Renting Your First Home
When you first arrive in New Zealand, like most of us, you will almost certainly rent while you find your bearings. Renting in New Zealand is not always straight forward, almost two thirds of New Zealand’s population owns their own home, this often means rental stock is in short supply and the demand for quality properties is high.This is why many New Zealand rentals command a 5,6,7 or even 10% net annual return!
There are two types of tenancy agreement in New Zealand, periodic and fixed term.
Periodic is sometimes called month by month, though if you rent an apartment on a periodic lease you only have to give 21 days notice. If the landlord wants to cancel the agreement he must give you 90 days notice unless he or a family member is going to move in when he only needs to give you 42 days notice.
This is an ideal option if you want to rent a furnished place while you wait for furniture to arrive from overseas.
Fixed term tenancy is when both the tenant and the landlord agree on a duration for the tenancy. This can only be changed if both parties agree.
Taking a property on a fixed term can often give you extra negotiating power with your landlord, and is a good option once you know where you want to settle.
Whichever rental option you choose it is good to know New Zealand law favours the tenant.
When you find a property you are happy, you will usually be asked to pay a bond. In New Zealand this can be up to four weeks rent and must be put into a trust account with “Housing New Zealand” (a government body). Your landlord may also ask you to pay two weeks rent in advance.
In New Zealand we usually pay rent weekly.
Average rental cost:
Auckland (three bedroom home) $310.00 to $400.00 per week
Wellington (three bedroom home) $365.00 per week
Christchurch (three bedroom home) $285.00 per week
While these are average rental figures, most of us are not happy with an average house, so you can expect to pay a little more to get what you want.
New Zealand housing can be grouped into five basic categories:
Inner city apartments: These are growing in popularity amongst the younger Kiwi’s wanting to be close to work and the action without having to own a vehicle, fight the traffic or rely on public transport. The residences are usually small, one or two bedroom with one bathroom.
Inner city home: Unlike most of the developed world you can still find houses, or the New Zealand villa, close or in the city centre. These properties tend to be one story charming renovated traditional New Zealand properties; if convenience is a must then these represent a great opportunity.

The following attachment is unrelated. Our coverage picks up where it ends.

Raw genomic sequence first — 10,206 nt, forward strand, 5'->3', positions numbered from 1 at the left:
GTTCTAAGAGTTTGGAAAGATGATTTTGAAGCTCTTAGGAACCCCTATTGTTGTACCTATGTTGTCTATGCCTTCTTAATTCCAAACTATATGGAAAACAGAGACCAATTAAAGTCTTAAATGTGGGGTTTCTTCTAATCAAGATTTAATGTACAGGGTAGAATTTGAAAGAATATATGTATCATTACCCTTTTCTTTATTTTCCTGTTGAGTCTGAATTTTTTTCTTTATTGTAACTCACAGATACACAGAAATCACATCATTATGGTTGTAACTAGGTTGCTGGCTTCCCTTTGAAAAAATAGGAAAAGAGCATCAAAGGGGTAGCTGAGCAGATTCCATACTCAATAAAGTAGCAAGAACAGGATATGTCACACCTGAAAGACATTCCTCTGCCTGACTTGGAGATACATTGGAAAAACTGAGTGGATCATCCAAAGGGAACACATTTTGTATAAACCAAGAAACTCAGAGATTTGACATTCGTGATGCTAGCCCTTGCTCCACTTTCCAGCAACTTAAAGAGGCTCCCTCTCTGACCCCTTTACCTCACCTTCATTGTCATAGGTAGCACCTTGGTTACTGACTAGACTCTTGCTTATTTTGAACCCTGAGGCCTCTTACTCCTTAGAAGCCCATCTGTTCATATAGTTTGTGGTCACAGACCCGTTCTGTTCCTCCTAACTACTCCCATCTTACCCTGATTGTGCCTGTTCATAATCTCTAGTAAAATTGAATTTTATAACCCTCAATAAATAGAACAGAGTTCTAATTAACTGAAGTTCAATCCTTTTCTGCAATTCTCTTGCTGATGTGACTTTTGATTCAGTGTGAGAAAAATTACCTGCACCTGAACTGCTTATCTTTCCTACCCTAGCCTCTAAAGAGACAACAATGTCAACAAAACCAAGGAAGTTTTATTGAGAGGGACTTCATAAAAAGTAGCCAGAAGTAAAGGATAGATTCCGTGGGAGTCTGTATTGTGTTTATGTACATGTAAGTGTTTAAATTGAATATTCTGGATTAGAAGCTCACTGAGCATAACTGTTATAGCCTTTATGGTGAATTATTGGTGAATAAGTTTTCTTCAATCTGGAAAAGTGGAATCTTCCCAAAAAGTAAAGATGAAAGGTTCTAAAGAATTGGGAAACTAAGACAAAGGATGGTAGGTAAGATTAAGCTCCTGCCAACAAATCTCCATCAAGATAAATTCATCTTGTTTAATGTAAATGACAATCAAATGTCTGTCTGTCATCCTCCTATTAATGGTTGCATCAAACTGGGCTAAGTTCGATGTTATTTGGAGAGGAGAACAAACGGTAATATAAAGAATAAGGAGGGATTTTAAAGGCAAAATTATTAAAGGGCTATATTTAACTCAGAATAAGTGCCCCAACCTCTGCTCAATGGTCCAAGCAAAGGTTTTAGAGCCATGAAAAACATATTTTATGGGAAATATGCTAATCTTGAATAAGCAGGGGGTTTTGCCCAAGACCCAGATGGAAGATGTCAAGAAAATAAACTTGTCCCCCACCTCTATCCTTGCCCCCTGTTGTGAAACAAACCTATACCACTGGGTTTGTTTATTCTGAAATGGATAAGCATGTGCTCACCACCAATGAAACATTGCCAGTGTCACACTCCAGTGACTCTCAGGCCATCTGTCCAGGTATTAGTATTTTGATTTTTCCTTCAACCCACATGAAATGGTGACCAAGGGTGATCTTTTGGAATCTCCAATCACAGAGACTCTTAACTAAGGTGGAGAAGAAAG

Townhouse: As old areas in the cities have once again become popular more traditional buildings have made way for modern townhouses. These are often located in the best grammar school areas, within easy travel of the city centres and focus on providing convenient modern day living.
Lifestyle blocks: On the edge of many of New Zealand’s cities (bear in mind this may only be 20 minutes from the city centre) are areas of once farm land which have been developed into lifestyle blocks or mini estates, you can buy room for your horse, pool and tennis court at a price most British people cannot imagine.
Suburban house: The New Zealand suburban house is bigger than the majority of residential housing available in the UK. Starting at three bedrooms these house go up to five bedrooms and vary between 150 sqm and 400 sqm with most homes being in the range of 200-250 sqm. They normally have fenced front and back gardens with enough space for children and pets to run.
The Residential Tenancies Act (1986) regulates the letting and renting of homes and clearly sets out the basic rights and obligations of landlords and tenants. In essence the landlord guarantees the tenant undisturbed use of the property. The tenant on the other hand undertakes to pay the rent on time and to return the property in the same condition at the end of the period as it was in at the start of the tenancy period, normal wear and tear excluded.
The principles of the contract are basically the same as in UK.